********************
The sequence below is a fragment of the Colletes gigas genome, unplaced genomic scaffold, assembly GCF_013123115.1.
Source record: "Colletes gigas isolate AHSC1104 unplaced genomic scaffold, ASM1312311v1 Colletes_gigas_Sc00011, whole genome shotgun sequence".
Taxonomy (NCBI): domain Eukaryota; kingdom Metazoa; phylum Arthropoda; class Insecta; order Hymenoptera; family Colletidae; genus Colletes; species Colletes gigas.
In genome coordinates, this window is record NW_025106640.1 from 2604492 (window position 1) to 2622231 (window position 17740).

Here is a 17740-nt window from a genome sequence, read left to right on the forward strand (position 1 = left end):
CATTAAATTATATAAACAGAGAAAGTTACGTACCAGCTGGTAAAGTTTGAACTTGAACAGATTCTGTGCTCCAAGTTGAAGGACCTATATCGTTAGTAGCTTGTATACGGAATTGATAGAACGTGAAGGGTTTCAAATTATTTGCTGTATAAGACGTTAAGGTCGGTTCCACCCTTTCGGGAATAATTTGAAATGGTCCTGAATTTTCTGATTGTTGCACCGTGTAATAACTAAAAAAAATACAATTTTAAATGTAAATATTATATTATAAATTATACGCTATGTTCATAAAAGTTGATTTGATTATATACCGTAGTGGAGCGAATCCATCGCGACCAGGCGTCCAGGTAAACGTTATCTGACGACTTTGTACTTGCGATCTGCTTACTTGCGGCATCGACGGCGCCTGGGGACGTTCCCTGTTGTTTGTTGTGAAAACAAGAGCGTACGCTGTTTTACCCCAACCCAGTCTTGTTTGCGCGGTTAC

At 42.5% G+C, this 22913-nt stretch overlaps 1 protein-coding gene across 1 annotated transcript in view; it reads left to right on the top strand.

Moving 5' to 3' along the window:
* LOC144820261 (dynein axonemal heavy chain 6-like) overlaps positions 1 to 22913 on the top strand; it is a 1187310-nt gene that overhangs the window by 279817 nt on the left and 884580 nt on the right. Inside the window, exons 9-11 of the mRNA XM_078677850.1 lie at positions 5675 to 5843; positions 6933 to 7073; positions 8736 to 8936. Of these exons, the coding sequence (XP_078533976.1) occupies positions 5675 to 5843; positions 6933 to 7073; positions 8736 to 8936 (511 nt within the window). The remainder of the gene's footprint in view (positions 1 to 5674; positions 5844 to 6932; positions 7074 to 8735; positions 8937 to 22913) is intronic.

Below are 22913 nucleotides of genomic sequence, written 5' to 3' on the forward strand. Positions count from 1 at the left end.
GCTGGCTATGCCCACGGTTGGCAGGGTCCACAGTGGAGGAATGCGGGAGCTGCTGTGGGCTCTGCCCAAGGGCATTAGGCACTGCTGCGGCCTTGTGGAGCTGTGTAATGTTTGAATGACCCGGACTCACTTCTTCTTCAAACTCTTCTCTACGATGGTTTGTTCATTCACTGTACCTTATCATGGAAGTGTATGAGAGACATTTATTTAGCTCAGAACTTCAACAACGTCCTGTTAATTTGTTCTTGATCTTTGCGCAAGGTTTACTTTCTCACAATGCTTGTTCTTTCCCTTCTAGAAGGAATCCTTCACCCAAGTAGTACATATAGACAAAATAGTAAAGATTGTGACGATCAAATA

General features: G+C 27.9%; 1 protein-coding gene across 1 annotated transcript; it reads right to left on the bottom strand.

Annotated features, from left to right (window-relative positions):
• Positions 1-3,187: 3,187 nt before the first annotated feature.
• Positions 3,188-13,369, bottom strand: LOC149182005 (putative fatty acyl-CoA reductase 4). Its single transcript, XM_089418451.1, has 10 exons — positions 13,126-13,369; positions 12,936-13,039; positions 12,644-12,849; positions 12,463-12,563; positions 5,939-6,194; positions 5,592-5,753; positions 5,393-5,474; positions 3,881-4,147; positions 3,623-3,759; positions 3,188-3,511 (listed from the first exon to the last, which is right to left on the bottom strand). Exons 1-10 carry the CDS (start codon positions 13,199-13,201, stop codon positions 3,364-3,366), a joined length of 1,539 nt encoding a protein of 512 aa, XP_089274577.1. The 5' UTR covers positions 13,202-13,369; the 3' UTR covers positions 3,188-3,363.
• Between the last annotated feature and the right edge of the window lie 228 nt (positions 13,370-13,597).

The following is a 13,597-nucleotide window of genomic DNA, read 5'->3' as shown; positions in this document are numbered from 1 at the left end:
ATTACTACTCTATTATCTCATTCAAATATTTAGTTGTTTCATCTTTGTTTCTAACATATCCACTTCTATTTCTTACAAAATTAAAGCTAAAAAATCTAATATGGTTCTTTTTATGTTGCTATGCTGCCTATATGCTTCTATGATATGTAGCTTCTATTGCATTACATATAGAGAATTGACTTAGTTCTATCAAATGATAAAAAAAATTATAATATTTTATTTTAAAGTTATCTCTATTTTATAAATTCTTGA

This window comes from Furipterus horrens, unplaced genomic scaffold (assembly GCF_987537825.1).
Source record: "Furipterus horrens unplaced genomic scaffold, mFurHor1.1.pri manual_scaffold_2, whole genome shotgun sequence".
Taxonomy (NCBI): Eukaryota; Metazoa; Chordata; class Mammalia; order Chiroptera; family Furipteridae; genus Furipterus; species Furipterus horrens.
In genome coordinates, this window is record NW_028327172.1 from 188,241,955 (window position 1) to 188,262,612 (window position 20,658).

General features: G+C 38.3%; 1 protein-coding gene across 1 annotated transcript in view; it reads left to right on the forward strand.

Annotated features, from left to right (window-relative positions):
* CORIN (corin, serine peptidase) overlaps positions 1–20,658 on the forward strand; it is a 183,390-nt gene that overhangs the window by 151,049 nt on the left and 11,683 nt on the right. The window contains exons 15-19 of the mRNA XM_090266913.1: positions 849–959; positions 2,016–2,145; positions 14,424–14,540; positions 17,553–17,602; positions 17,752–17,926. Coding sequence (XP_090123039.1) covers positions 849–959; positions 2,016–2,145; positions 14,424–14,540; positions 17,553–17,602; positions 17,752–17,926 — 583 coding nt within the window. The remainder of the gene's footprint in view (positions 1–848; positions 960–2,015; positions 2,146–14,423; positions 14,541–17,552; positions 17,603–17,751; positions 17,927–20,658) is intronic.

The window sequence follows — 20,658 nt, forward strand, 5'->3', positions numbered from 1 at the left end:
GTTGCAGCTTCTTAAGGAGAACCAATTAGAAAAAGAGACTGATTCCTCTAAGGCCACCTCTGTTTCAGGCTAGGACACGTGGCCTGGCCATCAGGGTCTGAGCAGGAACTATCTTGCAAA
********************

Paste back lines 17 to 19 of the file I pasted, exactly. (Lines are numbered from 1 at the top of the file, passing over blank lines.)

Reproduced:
The following is a 13,597-nucleotide window of genomic DNA, read 5'->3' as shown; positions in this document are numbered from 1 at the left end:
ATTACTACTCTATTATCTCATTCAAATATTTAGTTGTTTCATCTTTGTTTCTAACATATCCACTTCTATTTCTTACAAAATTAAAGCTAAAAAATCTAATATGGTTCTTTTTATGTTGCTATGCTGCCTATATGCTTCTATGATATGTAGCTTCTATTGCATTACATATAGAGAATTGACTTAGTTCTATCAAATGATAAAAAAAATTATAATATTTTATTTTAAAGTTATCTCTATTTTATAAATTCTTGA

This window comes from Furipterus horrens, unplaced genomic scaffold (assembly GCF_987537825.1).